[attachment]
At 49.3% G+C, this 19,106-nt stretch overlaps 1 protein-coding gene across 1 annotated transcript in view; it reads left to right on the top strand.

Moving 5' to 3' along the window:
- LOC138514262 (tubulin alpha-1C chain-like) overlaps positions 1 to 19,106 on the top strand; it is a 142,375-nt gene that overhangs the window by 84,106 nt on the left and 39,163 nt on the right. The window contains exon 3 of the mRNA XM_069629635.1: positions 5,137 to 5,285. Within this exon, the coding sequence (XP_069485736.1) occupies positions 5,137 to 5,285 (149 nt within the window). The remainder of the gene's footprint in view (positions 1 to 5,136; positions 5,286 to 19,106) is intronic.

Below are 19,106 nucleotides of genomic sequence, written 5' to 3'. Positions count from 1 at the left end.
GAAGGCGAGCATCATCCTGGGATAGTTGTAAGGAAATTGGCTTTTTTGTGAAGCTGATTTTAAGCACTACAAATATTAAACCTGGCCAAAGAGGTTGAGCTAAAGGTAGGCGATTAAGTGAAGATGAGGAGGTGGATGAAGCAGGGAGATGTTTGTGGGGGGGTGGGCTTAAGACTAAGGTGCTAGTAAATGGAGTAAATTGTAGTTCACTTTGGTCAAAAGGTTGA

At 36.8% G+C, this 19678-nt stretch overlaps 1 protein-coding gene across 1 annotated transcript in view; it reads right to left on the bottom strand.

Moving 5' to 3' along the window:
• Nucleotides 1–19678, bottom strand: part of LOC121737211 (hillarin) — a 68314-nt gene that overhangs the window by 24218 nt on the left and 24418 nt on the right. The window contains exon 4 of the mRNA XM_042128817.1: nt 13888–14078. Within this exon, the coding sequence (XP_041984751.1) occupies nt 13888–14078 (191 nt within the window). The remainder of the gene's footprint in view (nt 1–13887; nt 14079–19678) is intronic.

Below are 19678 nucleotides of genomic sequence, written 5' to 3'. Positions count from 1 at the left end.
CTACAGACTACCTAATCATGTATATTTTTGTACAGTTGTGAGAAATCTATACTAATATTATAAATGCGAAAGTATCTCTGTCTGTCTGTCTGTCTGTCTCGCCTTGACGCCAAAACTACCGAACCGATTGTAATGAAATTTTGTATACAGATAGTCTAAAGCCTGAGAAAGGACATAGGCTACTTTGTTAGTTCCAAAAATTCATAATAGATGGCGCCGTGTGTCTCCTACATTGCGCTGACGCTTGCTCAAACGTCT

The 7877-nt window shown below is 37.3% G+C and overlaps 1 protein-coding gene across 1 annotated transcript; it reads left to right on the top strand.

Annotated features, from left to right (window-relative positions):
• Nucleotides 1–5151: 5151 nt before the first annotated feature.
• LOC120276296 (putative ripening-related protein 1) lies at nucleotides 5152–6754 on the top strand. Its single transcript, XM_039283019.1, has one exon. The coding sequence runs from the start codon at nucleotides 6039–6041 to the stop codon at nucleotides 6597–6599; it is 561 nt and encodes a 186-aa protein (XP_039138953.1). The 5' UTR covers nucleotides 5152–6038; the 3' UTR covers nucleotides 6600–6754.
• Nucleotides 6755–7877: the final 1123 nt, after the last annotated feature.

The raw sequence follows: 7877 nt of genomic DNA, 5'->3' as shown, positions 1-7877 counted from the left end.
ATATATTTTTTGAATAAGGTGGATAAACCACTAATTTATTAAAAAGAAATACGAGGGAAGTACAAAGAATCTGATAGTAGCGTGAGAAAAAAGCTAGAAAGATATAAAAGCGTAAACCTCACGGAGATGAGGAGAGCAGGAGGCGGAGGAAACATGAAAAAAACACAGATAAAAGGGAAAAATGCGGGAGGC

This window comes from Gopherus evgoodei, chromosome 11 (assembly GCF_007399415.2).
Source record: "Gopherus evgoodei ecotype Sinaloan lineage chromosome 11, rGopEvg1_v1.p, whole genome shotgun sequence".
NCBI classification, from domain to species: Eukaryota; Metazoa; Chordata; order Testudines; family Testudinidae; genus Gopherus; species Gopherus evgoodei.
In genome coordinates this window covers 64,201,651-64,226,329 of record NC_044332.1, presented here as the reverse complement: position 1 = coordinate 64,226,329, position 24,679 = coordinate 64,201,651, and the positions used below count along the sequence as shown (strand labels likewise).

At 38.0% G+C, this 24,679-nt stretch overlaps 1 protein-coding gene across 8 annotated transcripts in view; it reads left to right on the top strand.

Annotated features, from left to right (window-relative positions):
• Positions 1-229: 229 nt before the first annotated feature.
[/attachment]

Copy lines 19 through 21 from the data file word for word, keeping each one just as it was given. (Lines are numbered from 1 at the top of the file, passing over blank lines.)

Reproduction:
Source record: "Gopherus evgoodei ecotype Sinaloan lineage chromosome 11, rGopEvg1_v1.p, whole genome shotgun sequence".
NCBI classification, from domain to species: Eukaryota; Metazoa; Chordata; order Testudines; family Testudinidae; genus Gopherus; species Gopherus evgoodei.
In genome coordinates this window covers 64,201,651-64,226,329 of record NC_044332.1, presented here as the reverse complement: position 1 = coordinate 64,226,329, position 24,679 = coordinate 64,201,651, and the positions used below count along the sequence as shown (strand labels likewise).